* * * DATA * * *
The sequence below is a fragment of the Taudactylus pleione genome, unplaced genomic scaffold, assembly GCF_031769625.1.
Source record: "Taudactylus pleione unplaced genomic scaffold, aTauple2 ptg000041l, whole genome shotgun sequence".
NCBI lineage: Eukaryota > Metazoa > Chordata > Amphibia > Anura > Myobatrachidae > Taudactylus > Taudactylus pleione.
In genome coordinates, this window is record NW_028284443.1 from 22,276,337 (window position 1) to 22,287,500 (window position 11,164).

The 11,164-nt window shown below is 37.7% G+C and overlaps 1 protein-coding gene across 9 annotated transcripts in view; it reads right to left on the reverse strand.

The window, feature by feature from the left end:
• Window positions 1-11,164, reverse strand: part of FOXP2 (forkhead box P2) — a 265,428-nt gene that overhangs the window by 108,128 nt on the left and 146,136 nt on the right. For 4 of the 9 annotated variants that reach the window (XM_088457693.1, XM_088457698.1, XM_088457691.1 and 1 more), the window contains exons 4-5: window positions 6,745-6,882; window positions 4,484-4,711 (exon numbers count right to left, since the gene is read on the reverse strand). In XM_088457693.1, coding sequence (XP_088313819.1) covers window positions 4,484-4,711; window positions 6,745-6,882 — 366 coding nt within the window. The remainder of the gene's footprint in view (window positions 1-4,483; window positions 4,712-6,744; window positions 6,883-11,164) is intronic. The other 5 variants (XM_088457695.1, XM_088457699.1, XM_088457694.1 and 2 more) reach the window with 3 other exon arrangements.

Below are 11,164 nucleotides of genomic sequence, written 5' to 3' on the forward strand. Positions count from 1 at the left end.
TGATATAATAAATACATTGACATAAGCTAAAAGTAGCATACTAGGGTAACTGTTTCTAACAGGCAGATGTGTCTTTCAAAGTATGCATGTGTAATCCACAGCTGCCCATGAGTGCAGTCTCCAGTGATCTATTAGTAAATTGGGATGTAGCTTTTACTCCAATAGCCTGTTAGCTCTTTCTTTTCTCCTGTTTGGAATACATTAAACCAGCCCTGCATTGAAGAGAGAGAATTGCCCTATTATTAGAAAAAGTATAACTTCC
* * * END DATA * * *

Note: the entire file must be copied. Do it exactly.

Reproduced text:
The sequence below is a fragment of the Taudactylus pleione genome, unplaced genomic scaffold, assembly GCF_031769625.1.
Source record: "Taudactylus pleione unplaced genomic scaffold, aTauple2 ptg000041l, whole genome shotgun sequence".
NCBI lineage: Eukaryota > Metazoa > Chordata > Amphibia > Anura > Myobatrachidae > Taudactylus > Taudactylus pleione.
In genome coordinates, this window is record NW_028284443.1 from 22,276,337 (window position 1) to 22,287,500 (window position 11,164).

The 11,164-nt window shown below is 37.7% G+C and overlaps 1 protein-coding gene across 9 annotated transcripts in view; it reads right to left on the reverse strand.

The window, feature by feature from the left end:
• Window positions 1-11,164, reverse strand: part of FOXP2 (forkhead box P2) — a 265,428-nt gene that overhangs the window by 108,128 nt on the left and 146,136 nt on the right. For 4 of the 9 annotated variants that reach the window (XM_088457693.1, XM_088457698.1, XM_088457691.1 and 1 more), the window contains exons 4-5: window positions 6,745-6,882; window positions 4,484-4,711 (exon numbers count right to left, since the gene is read on the reverse strand). In XM_088457693.1, coding sequence (XP_088313819.1) covers window positions 4,484-4,711; window positions 6,745-6,882 — 366 coding nt within the window. The remainder of the gene's footprint in view (window positions 1-4,483; window positions 4,712-6,744; window positions 6,883-11,164) is intronic. The other 5 variants (XM_088457695.1, XM_088457699.1, XM_088457694.1 and 2 more) reach the window with 3 other exon arrangements.

Below are 11,164 nucleotides of genomic sequence, written 5' to 3' on the forward strand. Positions count from 1 at the left end.
TGATATAATAAATACATTGACATAAGCTAAAAGTAGCATACTAGGGTAACTGTTTCTAACAGGCAGATGTGTCTTTCAAAGTATGCATGTGTAATCCACAGCTGCCCATGAGTGCAGTCTCCAGTGATCTATTAGTAAATTGGGATGTAGCTTTTACTCCAATAGCCTGTTAGCTCTTTCTTTTCTCCTGTTTGGAATACATTAAACCAGCCCTGCATTGAAGAGAGAGAATTGCCCTATTATTAGAAAAAGTATAACTTCC